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U.K. Startup Sees Pregnant Opportunity

A company named Cambridge Temperature Concepts has developed an RFID-based system to help women predict their ovulation cycles.
By Mary Catherine O'Connor
Jul 15, 2009Cambridge Temperature Concepts (CTC), a U.K. firm launched by a group of recent University of Cambridge graduates, has developed an RFID-based system designed to help women who are trying to get pregnant to better track and predict their ovulation cycles. The company began selling the product, called DuoFertility, last month in Europe, and hopes to begin selling it in North American in early 2010.

Ovulation causes an increase of one-half to one degree Fahrenheit in body temperature—a change that conventional glass thermometers are unable to detect. Women trying to become pregnant, therefore, have long employed specialized thermometers to track minute changes in body temperature. In order to determine ovulation, however, women must be very consistent in taking these readings on a daily basis, and they must do so as soon as they awaken in the morning.

The DuoFertility kit contains an RFID interrogator, a temperature-sensing module, a USB cord, a user's manual and adhesive pads.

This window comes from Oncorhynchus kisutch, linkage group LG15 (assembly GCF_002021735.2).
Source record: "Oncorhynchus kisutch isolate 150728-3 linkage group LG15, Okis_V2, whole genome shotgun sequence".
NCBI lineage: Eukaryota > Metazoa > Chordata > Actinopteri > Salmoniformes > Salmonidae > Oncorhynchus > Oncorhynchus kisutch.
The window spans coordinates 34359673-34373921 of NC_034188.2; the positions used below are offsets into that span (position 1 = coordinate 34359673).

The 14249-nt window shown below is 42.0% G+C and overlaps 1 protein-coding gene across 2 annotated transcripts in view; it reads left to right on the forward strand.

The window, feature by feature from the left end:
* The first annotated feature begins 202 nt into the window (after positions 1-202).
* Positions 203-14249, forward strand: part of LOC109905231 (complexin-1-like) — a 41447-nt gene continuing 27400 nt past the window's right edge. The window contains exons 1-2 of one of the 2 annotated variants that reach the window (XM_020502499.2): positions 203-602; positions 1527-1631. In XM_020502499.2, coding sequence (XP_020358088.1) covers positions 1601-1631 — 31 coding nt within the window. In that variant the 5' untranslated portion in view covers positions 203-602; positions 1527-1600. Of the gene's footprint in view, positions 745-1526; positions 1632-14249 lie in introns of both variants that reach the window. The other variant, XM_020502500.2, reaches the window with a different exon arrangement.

DuoFertility is designed to make this process simpler and more accurate, explains Shamus Husheer, CTC's CEO. The system consists of two primary parts: a small, circular waterproof module containing a basal temperature sensor and a passive 125 kHz RFID inlay, and a handheld device that contains an RFID interrogator, a USB port and indicators enabling a woman to enter additional data she might be tracking, including ovulation pain or the results of other fertility-tracking tests she might be running in tandem, such as hormone levels in her urine.

Attached to the skin just below either armpit, the module logs many thousands of temperature readings throughout the day and stores them in its 2 megabytes of memory. An adhesive pad—included with the DuoFertility kit—will hold the module in place for up to 28 days. However, the user can remove the module at any time. She may, for instance, elect to remove it before heading out of the house while wearing attire that does not conceal the module—which measures 3.5 centimeters (1.4 inches) in diameter and 7 millimeters (0.28 inch) in thickness—and then, upon returning, use a new adhesive pad to reattach.

When the woman wants to download the temperature data, she holds the handheld reader up to the module (the RF transmission will penetrate layers of clothing). Once the temperature and any additional data she inputs into the interrogator is collected, the handheld device will indicate her fertility level on that day, along with predicted levels over the following five days, based on the indicator's color for each particular day (the darker the green light, the higher the fertility level).

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